UCF Forced to Reinstate Professor Fired After Writing About “Black Privilege”

We previously discussed the effort to fire University of Central Florida Professor Charles Negy after he tweeted about “black privilege.”  UCF President Alexander Cartwright abandoned any pretense of academic freedom or principle in failing to protect a colleague from an anti-free speech campaign. Now, after a major court ruling against the university, an arbitrator has awarded Negy all back pay and benefits from the time of his firing.  That is good news. What is not good news is that, despite shredding core principles governing higher education, Cartwright remains the UCF president.  To the contrary, the university issued a statement that indicated that it is undeterred by the adverse court rulings.
Negy, an associate professor of psychology at the University of Central Florida, required police protection after he tweeted about what he views as “black privilege.” There was a petition demanding his termination with more than 30,000 signatures and, as we have seen in other schools, his colleagues were virtually silent as Negy was attacked for expressing his views.  While classroom misconduct has been raised by some critics, most of the effort (and the focus of this posting) is on his statements on social media. That petition focused on Negy’s statements on social media as unacceptable and grounds for termination:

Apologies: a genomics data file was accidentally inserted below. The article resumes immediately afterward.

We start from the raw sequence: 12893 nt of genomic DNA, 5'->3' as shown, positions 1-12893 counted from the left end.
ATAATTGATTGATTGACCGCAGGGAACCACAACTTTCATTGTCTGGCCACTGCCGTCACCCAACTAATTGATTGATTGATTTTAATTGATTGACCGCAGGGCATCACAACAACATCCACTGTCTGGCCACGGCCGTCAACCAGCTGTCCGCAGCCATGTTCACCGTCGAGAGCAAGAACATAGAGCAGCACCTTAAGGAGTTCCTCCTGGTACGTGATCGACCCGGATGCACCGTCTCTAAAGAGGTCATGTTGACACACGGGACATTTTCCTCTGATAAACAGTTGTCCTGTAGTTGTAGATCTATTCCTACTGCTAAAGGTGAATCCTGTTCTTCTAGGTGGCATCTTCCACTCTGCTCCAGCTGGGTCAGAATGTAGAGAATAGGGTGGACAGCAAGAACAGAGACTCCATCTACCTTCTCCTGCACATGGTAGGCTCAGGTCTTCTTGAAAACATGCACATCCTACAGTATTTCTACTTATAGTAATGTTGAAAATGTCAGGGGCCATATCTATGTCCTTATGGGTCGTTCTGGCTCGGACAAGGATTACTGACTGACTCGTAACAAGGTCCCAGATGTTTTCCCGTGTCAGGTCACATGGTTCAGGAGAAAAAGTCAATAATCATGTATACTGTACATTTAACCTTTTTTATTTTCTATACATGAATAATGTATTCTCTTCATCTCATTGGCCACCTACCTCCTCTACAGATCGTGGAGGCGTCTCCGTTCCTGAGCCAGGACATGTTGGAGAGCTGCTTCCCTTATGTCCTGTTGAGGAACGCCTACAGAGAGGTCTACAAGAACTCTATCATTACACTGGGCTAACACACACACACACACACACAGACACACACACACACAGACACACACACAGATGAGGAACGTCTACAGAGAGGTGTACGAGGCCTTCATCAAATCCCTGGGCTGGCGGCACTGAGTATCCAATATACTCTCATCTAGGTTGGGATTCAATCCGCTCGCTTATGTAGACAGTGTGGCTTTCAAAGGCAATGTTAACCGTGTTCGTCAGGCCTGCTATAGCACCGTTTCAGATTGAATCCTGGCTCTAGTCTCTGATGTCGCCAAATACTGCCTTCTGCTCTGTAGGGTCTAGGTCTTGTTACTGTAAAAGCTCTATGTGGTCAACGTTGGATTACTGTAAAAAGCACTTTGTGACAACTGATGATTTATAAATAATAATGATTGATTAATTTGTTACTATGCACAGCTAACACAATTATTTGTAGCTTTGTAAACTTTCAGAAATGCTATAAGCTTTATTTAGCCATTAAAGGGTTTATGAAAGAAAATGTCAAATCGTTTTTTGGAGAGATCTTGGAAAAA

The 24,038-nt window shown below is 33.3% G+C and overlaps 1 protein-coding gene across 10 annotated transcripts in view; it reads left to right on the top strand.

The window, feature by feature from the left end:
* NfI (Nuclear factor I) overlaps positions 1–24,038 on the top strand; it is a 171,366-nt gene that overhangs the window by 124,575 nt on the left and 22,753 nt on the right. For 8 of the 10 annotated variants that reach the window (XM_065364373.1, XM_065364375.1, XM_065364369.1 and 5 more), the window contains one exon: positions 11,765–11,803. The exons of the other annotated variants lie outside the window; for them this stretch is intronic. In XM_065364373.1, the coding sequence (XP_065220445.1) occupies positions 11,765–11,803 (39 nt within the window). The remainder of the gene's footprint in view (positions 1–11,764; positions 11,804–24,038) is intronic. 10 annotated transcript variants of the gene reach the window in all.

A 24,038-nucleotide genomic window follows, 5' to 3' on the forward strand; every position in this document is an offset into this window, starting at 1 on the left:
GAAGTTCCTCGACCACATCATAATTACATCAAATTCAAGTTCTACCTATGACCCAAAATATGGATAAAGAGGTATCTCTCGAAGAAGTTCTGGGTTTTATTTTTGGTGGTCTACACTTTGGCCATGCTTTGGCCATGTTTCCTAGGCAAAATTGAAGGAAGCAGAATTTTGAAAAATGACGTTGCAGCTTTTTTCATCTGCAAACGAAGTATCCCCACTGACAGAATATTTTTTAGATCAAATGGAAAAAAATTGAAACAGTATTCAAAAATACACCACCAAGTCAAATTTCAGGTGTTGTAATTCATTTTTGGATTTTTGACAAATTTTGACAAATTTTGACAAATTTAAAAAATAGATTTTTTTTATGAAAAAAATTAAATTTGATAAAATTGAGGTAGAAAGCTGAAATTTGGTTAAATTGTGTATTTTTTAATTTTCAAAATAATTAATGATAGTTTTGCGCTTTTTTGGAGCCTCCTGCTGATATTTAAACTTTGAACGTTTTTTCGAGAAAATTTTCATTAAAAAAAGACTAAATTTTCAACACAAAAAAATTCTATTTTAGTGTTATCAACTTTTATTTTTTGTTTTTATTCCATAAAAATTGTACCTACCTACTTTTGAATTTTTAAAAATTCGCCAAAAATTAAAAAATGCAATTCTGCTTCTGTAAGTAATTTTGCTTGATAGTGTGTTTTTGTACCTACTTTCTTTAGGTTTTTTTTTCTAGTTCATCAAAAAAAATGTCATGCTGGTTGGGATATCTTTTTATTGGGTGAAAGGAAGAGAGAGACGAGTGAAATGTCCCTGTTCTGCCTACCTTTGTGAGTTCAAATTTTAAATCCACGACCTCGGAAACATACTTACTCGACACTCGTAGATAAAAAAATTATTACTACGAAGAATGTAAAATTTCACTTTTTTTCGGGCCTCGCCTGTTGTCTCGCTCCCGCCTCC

“We are calling on the University of Central Florida to dismiss psychology professor Charles Negy due to abhorrent racist comments he has made and continues to make on his personal Twitter account. In addition to racism, Negy has engaged in perverse transphobia and sexism on his account, which is just as reprehensible. While he has a right to free speech, he does not have a right to dehumanize students of color and other minority groups, which is a regular occurance [sic] in his classroom. By allowing him to continue in his position, UCF would simply be empowering another cog in the machine of systemic racism.”